Now that we have the data we need, we can start aggregating the DACL records back to a single event record and throw away some of the intermediary data we don’t need anymore:

| project-away allowed_principal, identifier, DACLS
| summarize Authorized_Public_Principals= make_set(Group_Name), take_any(*) by TimeGenerated, SourceComputerId, EventData
| project-away Group_Name

We now have a detection rule that can monitor a set of easily configurable principals and yields human readable results for your SOC.

Our detected records now show a human-readable form of the public groups that are authorized for this share.

You can easily replace the hard coded data-table with a blob or data-file so it can easily be modified without touching the rule. For example, through Sentinel watch lists[4].

If you have been playing along and the correct audit policy is already enabled, you can now start using the rule to see if anybody has been creating public shares. For the complete rule, keep on reading or head straight over to our GitHub.

The tuning

Once you are broadly enabling the ‘Audit File Share’ policy, you will find you are getting a number of false positives. By tuning the rule you can limit these false positives.

For example, when any change to a share is made, a ‘change’ event is triggered. This may be useful when you are not yet fully in control, but can also generate a lot of repeated events. If you decide you only want to receive alerts from shares with changed permissions, you can compare the value of OldSD against NewSD to see if it has changed. For example, by adding the the following:

| extend EventXML = parse_xml(EventData)
| extend OldSD = EventXML["EventData"]["Data"][13]["#text"]
| extend NewSD = EventXML["EventData"]["Data"][14]["#text"]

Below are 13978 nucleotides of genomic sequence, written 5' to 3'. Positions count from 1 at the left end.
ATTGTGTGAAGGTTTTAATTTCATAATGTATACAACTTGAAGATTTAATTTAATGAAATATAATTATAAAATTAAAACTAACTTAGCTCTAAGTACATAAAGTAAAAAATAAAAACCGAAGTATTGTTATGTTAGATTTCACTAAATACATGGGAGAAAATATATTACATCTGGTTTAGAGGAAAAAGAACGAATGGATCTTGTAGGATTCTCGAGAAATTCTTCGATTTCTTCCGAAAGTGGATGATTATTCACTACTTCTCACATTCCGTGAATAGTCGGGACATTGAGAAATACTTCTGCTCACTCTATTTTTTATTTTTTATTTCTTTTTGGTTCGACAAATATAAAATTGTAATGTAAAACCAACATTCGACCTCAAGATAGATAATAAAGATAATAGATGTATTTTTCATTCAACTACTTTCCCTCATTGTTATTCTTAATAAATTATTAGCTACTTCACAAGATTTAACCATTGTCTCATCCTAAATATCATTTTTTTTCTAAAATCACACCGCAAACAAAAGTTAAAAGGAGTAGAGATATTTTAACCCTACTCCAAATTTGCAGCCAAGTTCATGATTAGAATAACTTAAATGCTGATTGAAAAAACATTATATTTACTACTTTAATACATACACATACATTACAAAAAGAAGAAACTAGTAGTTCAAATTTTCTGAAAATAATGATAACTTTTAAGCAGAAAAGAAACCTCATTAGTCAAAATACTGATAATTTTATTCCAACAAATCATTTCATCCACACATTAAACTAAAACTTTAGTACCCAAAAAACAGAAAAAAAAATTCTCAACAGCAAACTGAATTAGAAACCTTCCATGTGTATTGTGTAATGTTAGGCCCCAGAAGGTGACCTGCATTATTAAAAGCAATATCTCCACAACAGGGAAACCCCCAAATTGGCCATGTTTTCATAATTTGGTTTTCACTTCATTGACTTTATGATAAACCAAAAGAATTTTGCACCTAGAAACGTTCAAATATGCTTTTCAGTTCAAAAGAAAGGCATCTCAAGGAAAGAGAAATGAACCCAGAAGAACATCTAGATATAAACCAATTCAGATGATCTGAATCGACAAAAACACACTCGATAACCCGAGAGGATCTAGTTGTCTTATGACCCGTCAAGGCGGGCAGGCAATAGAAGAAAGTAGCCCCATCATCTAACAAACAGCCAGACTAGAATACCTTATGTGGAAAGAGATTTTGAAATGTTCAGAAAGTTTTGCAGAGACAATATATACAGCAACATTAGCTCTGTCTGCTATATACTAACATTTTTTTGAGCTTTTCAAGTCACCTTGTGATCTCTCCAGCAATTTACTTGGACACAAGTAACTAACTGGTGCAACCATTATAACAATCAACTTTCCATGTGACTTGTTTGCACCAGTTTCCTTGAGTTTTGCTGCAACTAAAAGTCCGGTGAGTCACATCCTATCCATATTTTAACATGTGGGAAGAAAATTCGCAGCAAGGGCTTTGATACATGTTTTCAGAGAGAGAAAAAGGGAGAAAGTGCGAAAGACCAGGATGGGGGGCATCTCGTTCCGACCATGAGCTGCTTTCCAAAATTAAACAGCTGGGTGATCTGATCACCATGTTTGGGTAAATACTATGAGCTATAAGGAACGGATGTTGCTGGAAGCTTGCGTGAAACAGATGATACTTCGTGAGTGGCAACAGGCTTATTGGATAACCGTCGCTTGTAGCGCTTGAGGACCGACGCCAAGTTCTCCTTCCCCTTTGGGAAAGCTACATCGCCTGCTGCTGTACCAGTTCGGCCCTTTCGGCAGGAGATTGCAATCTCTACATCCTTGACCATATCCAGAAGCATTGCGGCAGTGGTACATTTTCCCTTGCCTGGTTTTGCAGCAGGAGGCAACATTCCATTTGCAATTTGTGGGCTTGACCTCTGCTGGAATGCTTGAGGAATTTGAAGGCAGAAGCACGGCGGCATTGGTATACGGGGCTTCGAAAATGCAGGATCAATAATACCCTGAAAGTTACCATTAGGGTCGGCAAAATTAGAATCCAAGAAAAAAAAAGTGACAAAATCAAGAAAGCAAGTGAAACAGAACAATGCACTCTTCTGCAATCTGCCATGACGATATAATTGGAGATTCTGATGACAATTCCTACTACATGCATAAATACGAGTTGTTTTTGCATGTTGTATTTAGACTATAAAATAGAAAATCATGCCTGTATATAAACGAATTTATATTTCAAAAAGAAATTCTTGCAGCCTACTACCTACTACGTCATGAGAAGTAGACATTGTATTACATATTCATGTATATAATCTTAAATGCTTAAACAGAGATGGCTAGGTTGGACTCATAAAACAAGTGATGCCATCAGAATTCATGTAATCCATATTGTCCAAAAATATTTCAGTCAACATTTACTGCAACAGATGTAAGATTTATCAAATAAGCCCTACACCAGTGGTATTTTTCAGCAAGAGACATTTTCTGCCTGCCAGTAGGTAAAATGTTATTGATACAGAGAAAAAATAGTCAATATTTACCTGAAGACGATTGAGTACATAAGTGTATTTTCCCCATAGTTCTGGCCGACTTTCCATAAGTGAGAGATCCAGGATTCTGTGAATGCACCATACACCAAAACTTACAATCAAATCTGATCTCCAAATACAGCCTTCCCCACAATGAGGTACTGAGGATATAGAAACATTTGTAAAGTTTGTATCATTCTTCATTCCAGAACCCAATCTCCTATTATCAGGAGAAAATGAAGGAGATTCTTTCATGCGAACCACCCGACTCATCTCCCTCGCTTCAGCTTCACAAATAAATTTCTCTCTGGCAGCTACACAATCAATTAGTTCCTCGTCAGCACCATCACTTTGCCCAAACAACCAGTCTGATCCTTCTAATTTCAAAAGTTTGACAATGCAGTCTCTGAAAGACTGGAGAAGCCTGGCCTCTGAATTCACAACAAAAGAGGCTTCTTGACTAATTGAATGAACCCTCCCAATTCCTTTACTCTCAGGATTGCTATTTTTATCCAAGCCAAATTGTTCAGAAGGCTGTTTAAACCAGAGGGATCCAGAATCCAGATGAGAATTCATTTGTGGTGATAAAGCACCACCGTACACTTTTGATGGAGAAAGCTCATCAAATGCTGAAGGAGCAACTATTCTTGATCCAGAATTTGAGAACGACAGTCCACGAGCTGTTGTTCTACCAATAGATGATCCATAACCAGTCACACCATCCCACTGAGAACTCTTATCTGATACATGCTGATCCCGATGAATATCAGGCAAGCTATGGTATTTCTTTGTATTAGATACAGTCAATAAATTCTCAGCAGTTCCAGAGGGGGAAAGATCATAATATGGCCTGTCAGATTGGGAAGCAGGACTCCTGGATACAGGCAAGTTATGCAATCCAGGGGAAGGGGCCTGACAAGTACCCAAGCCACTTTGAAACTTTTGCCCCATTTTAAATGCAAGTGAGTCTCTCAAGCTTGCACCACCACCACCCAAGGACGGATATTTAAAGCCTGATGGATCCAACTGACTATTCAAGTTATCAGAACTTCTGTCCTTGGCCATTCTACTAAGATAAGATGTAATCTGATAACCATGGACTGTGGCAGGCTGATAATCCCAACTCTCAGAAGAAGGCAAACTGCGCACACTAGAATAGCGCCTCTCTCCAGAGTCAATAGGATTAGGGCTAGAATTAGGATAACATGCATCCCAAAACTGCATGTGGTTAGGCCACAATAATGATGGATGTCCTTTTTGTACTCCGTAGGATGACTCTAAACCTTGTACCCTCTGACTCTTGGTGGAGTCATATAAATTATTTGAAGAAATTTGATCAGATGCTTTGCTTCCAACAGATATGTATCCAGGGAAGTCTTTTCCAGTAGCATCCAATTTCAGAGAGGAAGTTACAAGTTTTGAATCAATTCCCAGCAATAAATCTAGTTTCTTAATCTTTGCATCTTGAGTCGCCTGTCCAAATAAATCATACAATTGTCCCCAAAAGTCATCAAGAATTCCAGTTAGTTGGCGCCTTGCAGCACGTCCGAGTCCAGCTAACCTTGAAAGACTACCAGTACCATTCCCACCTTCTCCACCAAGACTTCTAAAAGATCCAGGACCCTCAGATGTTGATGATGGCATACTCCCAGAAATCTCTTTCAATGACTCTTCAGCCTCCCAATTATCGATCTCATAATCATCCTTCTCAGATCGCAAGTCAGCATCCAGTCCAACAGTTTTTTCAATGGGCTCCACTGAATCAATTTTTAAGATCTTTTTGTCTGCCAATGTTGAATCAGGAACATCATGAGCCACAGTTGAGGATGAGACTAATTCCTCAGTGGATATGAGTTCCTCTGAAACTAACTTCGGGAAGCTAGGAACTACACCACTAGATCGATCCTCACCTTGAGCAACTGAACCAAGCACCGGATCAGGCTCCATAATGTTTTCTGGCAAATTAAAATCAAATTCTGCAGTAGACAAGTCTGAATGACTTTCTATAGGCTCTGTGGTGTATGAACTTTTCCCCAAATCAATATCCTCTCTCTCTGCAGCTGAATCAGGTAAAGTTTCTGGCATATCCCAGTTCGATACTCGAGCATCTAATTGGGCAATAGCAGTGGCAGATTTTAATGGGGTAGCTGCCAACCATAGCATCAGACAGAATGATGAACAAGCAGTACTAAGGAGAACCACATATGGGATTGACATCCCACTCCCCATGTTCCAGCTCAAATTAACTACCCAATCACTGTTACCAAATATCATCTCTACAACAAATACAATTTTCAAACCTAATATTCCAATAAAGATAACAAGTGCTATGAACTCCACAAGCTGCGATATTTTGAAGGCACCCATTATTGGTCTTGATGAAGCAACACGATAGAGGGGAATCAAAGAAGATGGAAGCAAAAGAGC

| project-away EventXML
| where tostring(OldSD) !~ tostring(NewSD)

Furthermore, you will find that a number of system may generate change events for legitimate public shares they mange. For example:

  • Domain controllers managing the SYSVOL and NETLOGON shares.
  • SCCM managing shares for package deployments.
  • DFS Hosts managing DFS shares.
  • Print servers exposing print$ shares for people to download drivers from.

I would suggest to not blindly whitelist such share-names. This would make it easier for adversaries to use, for example, a share named NETLOGON or print$ on an arbitrary system to bypass your detection. Instead, I would recommend you to create a mapping where you link allowed public shares to specific systems. Again, these data-tables could be taken out of the query using, for example, watchlists:

let system_roles = datatable(role:string, system:string)
let share_roles = datatable(role:string, share:string)
["DC", @"\\*\sysvol",

To make it easier to use, we will condense this into a single record per system, which lists all the ‘allowed’ shares for this system. This also allows us to place systems in multiple roles without the need to define overlapping roles. For example, if a system is a DC and print-server at the same time:

let allowed_system_shares = system_roles
| join kind=inner share_roles on role
| extend system = tolower(system), share = tolower(share)
| project-away role
| summarize allowed_shares = make_set(share) by system;

Now, we can join each share-event to this table, and figure out if the configured share is in the list of allowed shares for ‘public’ sharing and remove the temporary data-fields from the query:

| extend system = tolower(Computer), share=tolower(ShareName)
| join kind=leftouter allowed_system_shares on system
| where not(set_has_element(allowed_shares, share))
| project-away system, share, allowed_shares

A completed query, including the discussed tuning options can be found in our GitHub

Closing considerations

This detection will only trigger when permissions are set for new shares or changed on existing shares. Any public shares already in your network will not pop up, unless their permissions are altered. So you probably want to have a look around your network to see if any public shares already exist.

Unfortunately, the detection will not stop your users and administrators from storing sensitive information on existing public shares, even if those public shares are known and allowed. Keep an eye out on what data is stored where (this is easier if you have a clear overview of the public shares in your network) and talk to your users and administrators on what sensible locations are for sensitive data, be it business data or automation scripts.

If you have made it this far, thank you for reading. If you have any questions or comments feel free to reach out on Twitter @0xFFJP.

This rule is also published on our GitHub.